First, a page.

This question is somehow related to my previous MO question Explicit description of a subgroup of the braid group $\mathsf{B}_2(C_2)$; for the reader convenience, let me write down again the relevant set-up.

Let $C_2$ be a smooth curve of genus $2$ and $X:=\mathrm{Sym}^2(C_2)$ its second symmetric product. If $\delta \subset X$ is the diagonal, then the topological fundamental group $\pi_1(X-\delta)$ is isomorphic to the braid group $\mathsf{B}_2(C_2)$ on two strands on $C_2$.

Such a group is generated by five elements $a_1, \, a_2, \, b_1, \, b_2, \, \sigma$ subject to the following set of relations:

\begin{equation*} \begin{split} (R2) \quad & \sigma^{-1} a_1 \sigma^{-1} a_1= a_1 \sigma^{-1} a_1 \sigma^{-1} \\ & \sigma^{-1} a_2 \sigma^{-1} a_2= a_2 \sigma^{-1} a_2 \sigma^{-1} \\ & \sigma^{-1} b_1 \sigma^{-1} b_1 = b_1 \sigma^{-1} b_1 \sigma^{-1} \\ & \sigma^{-1} b_2 \sigma^{-1} b_2 = b_2 \sigma^{-1} b_2 \sigma^{-1}\\ & \\ (R3) \quad & \sigma^{-1} a_1 \sigma a_2 = a_2 \sigma^{-1} a_1 \sigma \\ & \sigma^{-1} b_1 \sigma b_2 = b_2 \sigma^{-1} b_1 \sigma \\ & \sigma^{-1} a_1 \sigma b_2 = b_2 \sigma^{-1} a_1 \sigma \\ & \sigma^{-1} b_1 \sigma a_2 = a_2 \sigma^{-1} b_1 \sigma \\ & \\ (R4) \quad & \sigma^{-1} a_1 \sigma^{-1} b_1 = b_1 \sigma^{-1} a_1 \sigma \\ & \sigma^{-1} a_2 \sigma^{-1} b_2 = b_2 \sigma^{-1} a_2 \sigma \\ & \\ (TR) \quad & [a_1, \, b_1^{-1}] [a_2, \, b_2^{-1}]= \sigma^2. \end{split} \end{equation*} The geometric interpretation for the above generators of $\mathsf {B}_2(C_2)$ is the following. The $a_i$ and the $b_i$ are the braids coming from the representation of the topological surface associated with $C_2$ as a polygon of $8$ sides with the standard identification of the edges, whereas $\sigma$ is the classical braid generator on the disk. In terms of the isomorphism with $\pi_1(X-\delta)$, the element $\sigma$ corresponds to the homotopy class in $\textrm{Sym}^2(C_2)-\delta$ of a topological loop that "winds once around $\delta$". For more details see P. Bellingeri's paper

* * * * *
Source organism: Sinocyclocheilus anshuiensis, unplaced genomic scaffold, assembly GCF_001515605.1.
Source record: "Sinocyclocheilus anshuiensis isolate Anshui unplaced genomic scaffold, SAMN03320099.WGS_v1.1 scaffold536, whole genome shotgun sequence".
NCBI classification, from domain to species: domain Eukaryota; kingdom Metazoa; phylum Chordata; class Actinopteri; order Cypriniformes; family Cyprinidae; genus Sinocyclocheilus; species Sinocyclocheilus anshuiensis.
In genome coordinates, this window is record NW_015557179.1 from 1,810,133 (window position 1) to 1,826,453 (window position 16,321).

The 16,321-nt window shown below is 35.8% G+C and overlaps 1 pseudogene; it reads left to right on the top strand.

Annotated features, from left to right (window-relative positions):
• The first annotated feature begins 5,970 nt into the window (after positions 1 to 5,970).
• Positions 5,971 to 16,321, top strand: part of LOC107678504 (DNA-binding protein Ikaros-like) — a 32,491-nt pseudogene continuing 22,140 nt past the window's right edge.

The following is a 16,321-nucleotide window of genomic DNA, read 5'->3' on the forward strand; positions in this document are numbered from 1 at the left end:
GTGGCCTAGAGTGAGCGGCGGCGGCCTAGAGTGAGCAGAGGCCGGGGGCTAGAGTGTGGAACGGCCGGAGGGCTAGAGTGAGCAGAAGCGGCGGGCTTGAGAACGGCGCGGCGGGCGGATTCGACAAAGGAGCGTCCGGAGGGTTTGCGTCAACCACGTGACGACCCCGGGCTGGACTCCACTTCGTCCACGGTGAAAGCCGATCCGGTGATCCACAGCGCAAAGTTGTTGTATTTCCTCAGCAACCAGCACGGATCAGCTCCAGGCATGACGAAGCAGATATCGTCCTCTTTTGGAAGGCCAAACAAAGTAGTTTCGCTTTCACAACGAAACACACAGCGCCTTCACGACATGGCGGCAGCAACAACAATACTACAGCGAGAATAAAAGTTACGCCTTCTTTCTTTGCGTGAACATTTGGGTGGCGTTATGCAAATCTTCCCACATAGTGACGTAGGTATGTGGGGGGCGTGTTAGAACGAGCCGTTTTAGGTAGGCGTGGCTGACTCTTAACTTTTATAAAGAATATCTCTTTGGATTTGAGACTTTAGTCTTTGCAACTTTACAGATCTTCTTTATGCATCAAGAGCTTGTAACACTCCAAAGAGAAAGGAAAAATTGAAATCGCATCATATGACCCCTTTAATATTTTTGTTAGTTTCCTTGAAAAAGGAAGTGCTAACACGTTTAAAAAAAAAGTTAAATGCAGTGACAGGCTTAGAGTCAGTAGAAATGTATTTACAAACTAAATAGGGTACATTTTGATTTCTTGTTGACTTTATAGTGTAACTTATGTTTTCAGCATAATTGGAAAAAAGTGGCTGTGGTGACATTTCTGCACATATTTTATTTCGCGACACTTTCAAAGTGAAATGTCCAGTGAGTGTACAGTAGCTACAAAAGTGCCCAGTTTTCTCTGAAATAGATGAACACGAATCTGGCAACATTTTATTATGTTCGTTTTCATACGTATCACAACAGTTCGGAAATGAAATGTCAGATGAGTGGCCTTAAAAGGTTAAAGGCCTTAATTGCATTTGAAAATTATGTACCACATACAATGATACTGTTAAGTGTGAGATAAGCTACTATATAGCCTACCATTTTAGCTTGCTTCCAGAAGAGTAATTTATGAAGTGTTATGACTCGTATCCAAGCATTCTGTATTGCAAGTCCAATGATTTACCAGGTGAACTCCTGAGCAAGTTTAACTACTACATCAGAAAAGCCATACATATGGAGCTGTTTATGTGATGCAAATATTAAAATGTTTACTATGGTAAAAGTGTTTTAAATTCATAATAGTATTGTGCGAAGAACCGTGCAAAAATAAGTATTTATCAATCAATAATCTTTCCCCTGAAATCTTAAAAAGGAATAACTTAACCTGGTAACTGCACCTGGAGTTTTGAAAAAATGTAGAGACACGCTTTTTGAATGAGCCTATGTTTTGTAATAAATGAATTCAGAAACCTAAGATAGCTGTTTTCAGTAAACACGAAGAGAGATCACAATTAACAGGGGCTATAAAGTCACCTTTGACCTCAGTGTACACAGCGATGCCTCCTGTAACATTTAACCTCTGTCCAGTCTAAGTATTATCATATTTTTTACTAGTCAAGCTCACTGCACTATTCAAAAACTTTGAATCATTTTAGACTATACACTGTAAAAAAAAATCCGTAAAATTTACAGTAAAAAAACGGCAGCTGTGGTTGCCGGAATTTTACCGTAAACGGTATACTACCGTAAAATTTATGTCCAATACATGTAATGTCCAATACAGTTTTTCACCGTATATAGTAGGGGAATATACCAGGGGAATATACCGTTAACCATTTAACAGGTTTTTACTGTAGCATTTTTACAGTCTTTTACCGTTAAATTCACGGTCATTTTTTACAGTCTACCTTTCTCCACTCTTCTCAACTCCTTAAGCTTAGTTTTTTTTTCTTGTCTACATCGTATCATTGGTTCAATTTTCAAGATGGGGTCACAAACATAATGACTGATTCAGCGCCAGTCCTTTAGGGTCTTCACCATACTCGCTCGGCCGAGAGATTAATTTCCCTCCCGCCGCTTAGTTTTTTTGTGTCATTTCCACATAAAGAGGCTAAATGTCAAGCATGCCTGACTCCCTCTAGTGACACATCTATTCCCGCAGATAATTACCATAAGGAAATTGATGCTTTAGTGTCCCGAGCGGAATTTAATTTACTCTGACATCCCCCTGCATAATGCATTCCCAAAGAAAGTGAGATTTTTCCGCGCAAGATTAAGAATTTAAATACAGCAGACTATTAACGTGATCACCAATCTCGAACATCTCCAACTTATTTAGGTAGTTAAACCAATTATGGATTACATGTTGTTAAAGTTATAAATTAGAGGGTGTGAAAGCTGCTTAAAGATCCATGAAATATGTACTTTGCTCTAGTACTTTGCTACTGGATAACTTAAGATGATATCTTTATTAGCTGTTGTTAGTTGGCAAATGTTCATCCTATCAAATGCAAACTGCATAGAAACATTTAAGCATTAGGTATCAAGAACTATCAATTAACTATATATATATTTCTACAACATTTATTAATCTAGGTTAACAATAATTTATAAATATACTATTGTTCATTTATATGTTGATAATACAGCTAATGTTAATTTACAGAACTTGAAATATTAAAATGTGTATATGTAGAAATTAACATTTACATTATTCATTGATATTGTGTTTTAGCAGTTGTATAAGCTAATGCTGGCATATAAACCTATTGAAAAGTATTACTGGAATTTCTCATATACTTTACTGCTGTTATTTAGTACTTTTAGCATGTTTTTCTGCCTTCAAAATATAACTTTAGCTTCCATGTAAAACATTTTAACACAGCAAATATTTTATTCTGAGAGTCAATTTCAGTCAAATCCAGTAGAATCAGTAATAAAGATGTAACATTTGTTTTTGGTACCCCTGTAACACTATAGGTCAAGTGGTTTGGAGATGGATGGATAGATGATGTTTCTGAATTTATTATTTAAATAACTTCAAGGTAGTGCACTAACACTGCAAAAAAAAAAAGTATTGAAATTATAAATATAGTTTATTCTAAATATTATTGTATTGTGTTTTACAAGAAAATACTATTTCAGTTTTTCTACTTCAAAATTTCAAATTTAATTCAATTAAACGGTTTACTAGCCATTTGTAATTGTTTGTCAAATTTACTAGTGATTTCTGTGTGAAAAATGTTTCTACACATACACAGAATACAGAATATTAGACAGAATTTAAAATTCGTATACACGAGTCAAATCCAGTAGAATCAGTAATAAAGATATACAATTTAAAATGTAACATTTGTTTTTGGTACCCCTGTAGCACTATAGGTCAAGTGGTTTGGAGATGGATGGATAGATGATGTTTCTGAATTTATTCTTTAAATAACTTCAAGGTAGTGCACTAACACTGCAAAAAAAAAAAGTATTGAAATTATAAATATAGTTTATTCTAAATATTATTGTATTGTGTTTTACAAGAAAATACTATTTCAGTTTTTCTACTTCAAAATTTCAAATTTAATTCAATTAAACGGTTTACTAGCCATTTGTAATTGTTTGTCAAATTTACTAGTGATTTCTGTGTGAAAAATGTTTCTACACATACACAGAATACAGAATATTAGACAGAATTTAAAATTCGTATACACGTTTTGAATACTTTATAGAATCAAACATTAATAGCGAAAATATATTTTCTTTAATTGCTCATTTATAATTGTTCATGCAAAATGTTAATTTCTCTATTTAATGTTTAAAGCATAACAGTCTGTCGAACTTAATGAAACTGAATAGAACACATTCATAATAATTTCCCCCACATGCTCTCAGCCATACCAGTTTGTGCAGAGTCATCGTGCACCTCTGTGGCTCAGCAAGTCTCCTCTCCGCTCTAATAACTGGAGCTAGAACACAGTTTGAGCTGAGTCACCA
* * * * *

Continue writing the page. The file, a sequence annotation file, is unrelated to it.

*On presentations of surface braid groups*, Journal of Algebra **274** (2004), 543-563.

For some research problems related to algebraic surfaces, I would like to construct some group epimorphism $$\varphi \colon \mathsf {B}_2(C_2) \longrightarrow G, \quad (\ast)$$ where $G$ is a finite group. I also want that the element $s :=\varphi(\sigma)$ is not the identity of $G$.

Making some experiments with GAP4, I discovered that, up to order $|G|=64$, if $\varphi$ exists than the order of $s$ is at most $2$. This was a surprise, since I do not see anything in the presentation of $\mathsf {B}_2(C_2)$ forcing this behaviour. So I wonder if this happens just because $64$ is too small or if, instead, I am missing some conceptual point here, maybe some basic result of combinatorial group theory I am not aware of.

Of course, the time requested for the machine computations grows rapidly with the order of $G$, hence it is not possible to systematically check all cases when such a order becomes too large (already, $64$ takes a lot of time). So, let me ask the following

Q. Is it possible to construct a group epimorphism of type $(*)$, such that the order of $s:=\varphi(\sigma)$ is at least $3$? If yes, what is the minimum order of $G$ such that this happens? If not, why?

**Note.** Here is the Gap4 script I used to define $\mathsf {B}_2(C_2)$:

```
F:=FreeGroup("a1", "b1", "a2", "b2", "s");
a1:=F.1; b1:=F.2; a2:=F.3; b2:=F.4; s:=F.5;
R1 := s^(-1)*a1*s^(-1)*a1*(a1*s^(-1)*a1*s^(-1))^(-1);
R2 := s^(-1)*a2*s^(-1)*a2*(a2*s^(-1)*a2*s^(-1))^(-1);
R3 := s^(-1)*b1*s^(-1)*b1*(b1*s^(-1)*b1*s^(-1))^(-1);
R4 := s^(-1)*b2*s^(-1)*b2*(b2*s^(-1)*b2*s^(-1))^(-1);
R5 := s^(-1)*a1*s*a2*(a2*s^(-1)*a1*s)^(-1);
R6 := s^(-1)*b1*s*b2*(b2*s^(-1)*b1*s)^(-1);
R7 := s^(-1)*a1*s*b2*(b2*s^(-1)*a1*s)^(-1);
R8 := s^(-1)*b1*s*a2*(a2*s^(-1)*b1*s)^(-1);
R9 := s^(-1)*a1*s^(-1)*b1*(b1*s^(-1)*a1*s)^(-1);
R10 := s^(-1)*a2*s^(-1)*b2*(b2*s^(-1)*a2*s)^(-1);
R11 := a1*b1^(-1)*a1^(-1)*b1*a2*b2^(-1)*a2^(-1)*b2*s^(-2);
Br:=F/[R1, R2, R3, R4, R5, R6, R7, R8, R9, R10, R11];
```

veryslow for this group, at least on my computer. $\endgroup$ – Francesco Polizzi Apr 18 '18 at 11:38